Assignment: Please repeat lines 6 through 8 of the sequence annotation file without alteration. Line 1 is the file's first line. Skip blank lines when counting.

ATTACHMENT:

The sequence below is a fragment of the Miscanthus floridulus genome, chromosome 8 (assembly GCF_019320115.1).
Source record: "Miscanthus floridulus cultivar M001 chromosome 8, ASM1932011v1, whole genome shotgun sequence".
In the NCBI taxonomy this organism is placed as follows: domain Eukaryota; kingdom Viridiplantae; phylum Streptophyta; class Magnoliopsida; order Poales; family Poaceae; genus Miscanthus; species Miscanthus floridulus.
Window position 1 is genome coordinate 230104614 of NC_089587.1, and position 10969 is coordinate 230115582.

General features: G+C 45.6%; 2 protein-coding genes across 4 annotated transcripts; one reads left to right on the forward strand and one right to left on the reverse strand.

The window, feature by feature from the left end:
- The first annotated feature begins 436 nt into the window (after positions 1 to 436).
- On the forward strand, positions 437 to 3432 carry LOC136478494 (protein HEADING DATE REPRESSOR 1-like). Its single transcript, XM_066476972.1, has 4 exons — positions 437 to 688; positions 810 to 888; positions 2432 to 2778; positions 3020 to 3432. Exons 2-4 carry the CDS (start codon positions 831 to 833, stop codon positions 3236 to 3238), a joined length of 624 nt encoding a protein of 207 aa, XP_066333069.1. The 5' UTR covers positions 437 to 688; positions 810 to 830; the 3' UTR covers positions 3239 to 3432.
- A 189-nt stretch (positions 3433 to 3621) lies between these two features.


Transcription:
The window, feature by feature from the left end:
- The first annotated feature begins 436 nt into the window (after positions 1 to 436).
- On the forward strand, positions 437 to 3432 carry LOC136478494 (protein HEADING DATE REPRESSOR 1-like). Its single transcript, XM_066476972.1, has 4 exons — positions 437 to 688; positions 810 to 888; positions 2432 to 2778; positions 3020 to 3432. Exons 2-4 carry the CDS (start codon positions 831 to 833, stop codon positions 3236 to 3238), a joined length of 624 nt encoding a protein of 207 aa, XP_066333069.1. The 5' UTR covers positions 437 to 688; positions 810 to 830; the 3' UTR covers positions 3239 to 3432.